Dramakshana on the other hand is derived from the Greek Drachma. The usage of these terms in the manuscript indicate that much of the trade happened in these two currencies, issued either in India or in the neighbouring regions in Central Asia and Iran. Though the Indo-Greeks lost their territories to the Kushans in early centuries CE, the nomenclature of the coins were carried on by the Kushans up until the fourth century (when the oldest parts of the manuscript were written).

The manuscript also mentions problems involving animals. Horses, camels, mules and ponies feature frequently in the problems. From a mathematical point of view they are not significant, but from historical point of view they are of importance. The use of these animals in the text indicates that these animals were common in the area and were extensively used by the traders. Of all, the mention of camel is of special significance. In all probability the reference of camel in the text is to the Bactrian camel, the double humped cousin of the camel generally found in India.

The Bactrian camels are native of Central Asian steppes and are adapted to survive cold weather conditions. It was a usual practice on caravan routes to exchange animals, to suit the terrain. Horses would be exchanged for camels and vice-versa by traders crossing the Hindukush. The problems involving exchange or camels for horses or ponies reflect the practical problems the traders would face during their transit from one terrain to the other.

Some of the commercial problems mention consumer goods, including food. We come across items like kumkum, honey, lapis lazuli, wine and molasses. These give us an indication of the kind of products consumed by the people of the region or items traded by the merchants.

Some problems talk of metallurgy, where the loss of iron ore or bronze is calculated after every step of refining. These problems, apart from providing information on consumer goods, also tell us the different types of trades that the people indulged in.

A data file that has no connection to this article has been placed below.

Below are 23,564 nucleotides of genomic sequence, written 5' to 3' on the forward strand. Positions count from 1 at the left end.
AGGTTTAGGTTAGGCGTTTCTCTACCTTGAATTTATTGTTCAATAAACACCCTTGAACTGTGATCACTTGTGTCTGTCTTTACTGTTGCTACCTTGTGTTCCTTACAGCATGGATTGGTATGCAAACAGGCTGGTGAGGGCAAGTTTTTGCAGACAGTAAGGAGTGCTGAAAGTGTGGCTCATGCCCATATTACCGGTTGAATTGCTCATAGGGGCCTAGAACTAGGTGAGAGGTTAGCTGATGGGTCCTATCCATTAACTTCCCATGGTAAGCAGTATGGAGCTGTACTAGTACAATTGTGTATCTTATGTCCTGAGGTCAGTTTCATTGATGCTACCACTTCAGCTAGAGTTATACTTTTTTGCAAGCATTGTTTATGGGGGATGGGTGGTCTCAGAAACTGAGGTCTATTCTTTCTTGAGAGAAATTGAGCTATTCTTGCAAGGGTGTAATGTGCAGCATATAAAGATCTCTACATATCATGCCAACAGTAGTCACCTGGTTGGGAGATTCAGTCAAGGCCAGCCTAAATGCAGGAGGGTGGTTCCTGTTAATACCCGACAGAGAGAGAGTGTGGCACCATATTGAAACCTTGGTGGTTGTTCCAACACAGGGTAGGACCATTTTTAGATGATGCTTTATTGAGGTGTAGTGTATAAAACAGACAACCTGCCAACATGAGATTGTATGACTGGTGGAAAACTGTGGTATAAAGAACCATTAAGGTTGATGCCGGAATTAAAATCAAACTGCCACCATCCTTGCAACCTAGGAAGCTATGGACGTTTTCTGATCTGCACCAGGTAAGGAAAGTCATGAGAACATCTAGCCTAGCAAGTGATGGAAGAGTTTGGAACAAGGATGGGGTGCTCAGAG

The manuscript, in some places, refer to the Puranic legends like the Ramayana and Mahabharata. There are problems where Sita drops here ornaments from a certain height while being flown away by Ravana and one has to calculate the number of revolution the item made before hitting the ground. There are also references to Arjun, Vasudev and Shiva in some problems. Again from a mathematical point of view these references are irrelevant.

However, from historic and social points of view these references hold immense value. The mention of Puranic characters indicate a society where these legends have become popular and established. One can hence assume that at the time of writing the manuscript, both the Ramayana and Mahabharata were popular household legends.

Once we are able to identify these clues, hidden in plain sight, it is easy to reconstruct to some extent the time in which the text was compiled. One can assume that trade was a major activity in the region. Different kinds of animals were traded for the benefit of the traders traversing different types of terrain. Wine, honey and molasses were popular trade items. Profit and loss were of grave concern to the people. The legends of Ramayana and Mahabharata were popular among the masses.

The Dinar and Drachma enjoyed a high degree of trust, even though the original proponents of these currencies were no longer in power. All this apart from the fact that India produced mathematicians who were working on problems using algebra, the decimal system, the Hindu numerals, arithmetical progressions and the concepts of nothingness. History becomes fascinating once we look beyond the obvious.